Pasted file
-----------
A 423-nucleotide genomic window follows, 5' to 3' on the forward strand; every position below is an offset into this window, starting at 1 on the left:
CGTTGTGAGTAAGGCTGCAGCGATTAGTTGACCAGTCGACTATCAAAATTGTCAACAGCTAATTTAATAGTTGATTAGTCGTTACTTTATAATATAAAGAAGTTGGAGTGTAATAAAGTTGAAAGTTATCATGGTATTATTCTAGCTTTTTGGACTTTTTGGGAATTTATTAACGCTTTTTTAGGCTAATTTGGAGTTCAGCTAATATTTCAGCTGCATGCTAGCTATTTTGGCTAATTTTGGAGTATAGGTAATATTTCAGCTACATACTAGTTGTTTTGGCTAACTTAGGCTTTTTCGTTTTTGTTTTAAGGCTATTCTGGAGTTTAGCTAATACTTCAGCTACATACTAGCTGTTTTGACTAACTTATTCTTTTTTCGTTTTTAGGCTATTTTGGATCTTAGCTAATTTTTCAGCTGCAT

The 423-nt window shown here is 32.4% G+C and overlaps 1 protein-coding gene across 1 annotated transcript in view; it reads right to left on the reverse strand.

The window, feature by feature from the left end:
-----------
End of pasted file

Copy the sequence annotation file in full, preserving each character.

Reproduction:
A 423-nucleotide genomic window follows, 5' to 3' on the forward strand; every position below is an offset into this window, starting at 1 on the left:
CGTTGTGAGTAAGGCTGCAGCGATTAGTTGACCAGTCGACTATCAAAATTGTCAACAGCTAATTTAATAGTTGATTAGTCGTTACTTTATAATATAAAGAAGTTGGAGTGTAATAAAGTTGAAAGTTATCATGGTATTATTCTAGCTTTTTGGACTTTTTGGGAATTTATTAACGCTTTTTTAGGCTAATTTGGAGTTCAGCTAATATTTCAGCTGCATGCTAGCTATTTTGGCTAATTTTGGAGTATAGGTAATATTTCAGCTACATACTAGTTGTTTTGGCTAACTTAGGCTTTTTCGTTTTTGTTTTAAGGCTATTCTGGAGTTTAGCTAATACTTCAGCTACATACTAGCTGTTTTGACTAACTTATTCTTTTTTCGTTTTTAGGCTATTTTGGATCTTAGCTAATTTTTCAGCTGCAT

The 423-nt window shown here is 32.4% G+C and overlaps 1 protein-coding gene across 1 annotated transcript in view; it reads right to left on the reverse strand.

The window, feature by feature from the left end: